Some folks like to wear their packs high as one might wear an external or internal frame hiking pack; this follows the wisdom of carrying big external frame backpacking packs, and is a variation on keeping weight close to your center of gravity. With a large (read: tall) external frame pack, packing the weight high allows you, by leaning only a small amount forward, to have that weight more or less over your center of gravity. This is helpful if you have a heavy pack and walk on level, well groomed trails. However, it’s worth noting that, in our experience, that high weight can become unwieldy/throw one off balance when bouldering or cross-country hiking.

Some prefer to wear their packs in a more casual, lower way — this is a useful way to wear your pack if you might be carrying it on one shoulder some of the time. It also just feels better to some people; for other people, this can be much less comfortable, especially when carrying a heavier load.

And, of course, there’s everyone in-between: many of us don’t wear our packs high or very low, but somewhere in-between.

With any pack, it can be helpful to make micro-adjustments to your pack straps (as well as sternum and waist or hip straps, if using those) during the day as you walk; just think of how many times we shift and move our bodies in a day and how our somatic experience can shift based on how many miles we’ve walked, how many hours we’ve sat in a chair, or how much we had for lunch! Our 7:00pm body may feel different than our 7:00am body.

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Can I fit two laptops or a laptop and a large tablet in the Synik?


You bet. You could put one laptop or the tablet in the laptop compartment and the other laptop or tablet in a Cache or your own protective sleeve/case elsewhere in the main compartment — perhaps in the open-top pocket across from the laptop compartment.

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My 17” laptop can fit in the Synapse 25, but it won’t fit in the Synik 30? Huh? Explain!

Basically, the openings of the two (external and internal) access points to the built-in laptop compartment of the Synik — are smaller openings than the opening of the main compartment itself.

That is why you’re able to fit a larger laptop in the main compartment itself. And that is an option for those of you who have laptops too big to fit in the built-in laptop compartment: while it feels less than ideal not to use the built-in laptop compartment feature, one of the great things about that compartment is how low-profile and non-bulky it is. If you put your larger laptop (in a Cache, or a protective sleeve you already have) in front of that compartment, it’ll kinda just disappear into the background.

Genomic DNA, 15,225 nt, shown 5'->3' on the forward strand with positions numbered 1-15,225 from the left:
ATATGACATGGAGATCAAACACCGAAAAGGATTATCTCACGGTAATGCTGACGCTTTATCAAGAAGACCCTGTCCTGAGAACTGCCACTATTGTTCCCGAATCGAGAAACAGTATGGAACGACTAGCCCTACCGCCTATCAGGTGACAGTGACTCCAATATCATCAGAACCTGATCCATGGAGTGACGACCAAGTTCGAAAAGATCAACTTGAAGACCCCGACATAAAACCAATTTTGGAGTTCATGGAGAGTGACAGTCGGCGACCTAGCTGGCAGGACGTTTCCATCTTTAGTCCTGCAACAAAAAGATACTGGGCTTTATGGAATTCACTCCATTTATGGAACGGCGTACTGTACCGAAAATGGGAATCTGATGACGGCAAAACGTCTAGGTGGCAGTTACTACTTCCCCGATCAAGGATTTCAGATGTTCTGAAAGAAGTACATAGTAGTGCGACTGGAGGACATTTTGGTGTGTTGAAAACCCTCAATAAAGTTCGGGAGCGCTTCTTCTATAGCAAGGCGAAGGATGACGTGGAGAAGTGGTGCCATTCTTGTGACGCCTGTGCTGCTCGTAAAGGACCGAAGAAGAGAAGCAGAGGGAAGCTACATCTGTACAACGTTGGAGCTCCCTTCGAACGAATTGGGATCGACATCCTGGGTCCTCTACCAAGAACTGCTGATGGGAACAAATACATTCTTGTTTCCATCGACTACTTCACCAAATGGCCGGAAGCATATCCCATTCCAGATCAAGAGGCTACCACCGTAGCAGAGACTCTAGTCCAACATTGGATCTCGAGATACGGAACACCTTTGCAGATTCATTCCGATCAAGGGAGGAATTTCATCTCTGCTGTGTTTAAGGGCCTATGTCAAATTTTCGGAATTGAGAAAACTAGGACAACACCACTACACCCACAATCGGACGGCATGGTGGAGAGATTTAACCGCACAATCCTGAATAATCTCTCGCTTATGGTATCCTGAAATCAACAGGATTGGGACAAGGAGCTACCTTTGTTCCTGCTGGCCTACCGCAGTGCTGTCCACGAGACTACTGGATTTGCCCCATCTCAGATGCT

Note: we do not recommend putting a laptop in the Synik 22 or Synik 30 that is so large that the corners of the laptop push against the main compartment zipper. That could cause that zipper to prematurely fail and would necessitate a bag in the prime of its life getting an otherwise avoidable repair.

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Can I still use a Cache and the Cache Rails System if I would like to?


You can! There’s still one set of rail loops in the Synik: they’re directly opposite the laptop compartment. And, of course, you can fit a Cache (or even two) in the main compartment of the Synik without attaching it to the rail loops.

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Design Questions

Why did it take you so long to make a pack with a clamshell zipper and a laptop compartment?


A few reasons:

  • We wanted to be thoughtful in how we applied those two oft-requested features.
  • For a while, there were other designs we were already working on.
  • Tom and Darcy weren’t originally sold on the clamshell zipper; Nik made himself a pack with one, liked it, and convinced both Tom and Darcy that his version overcame some of our concerns with clamshell openings and was worth offering.

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Can you tell me more about the new shoulder straps?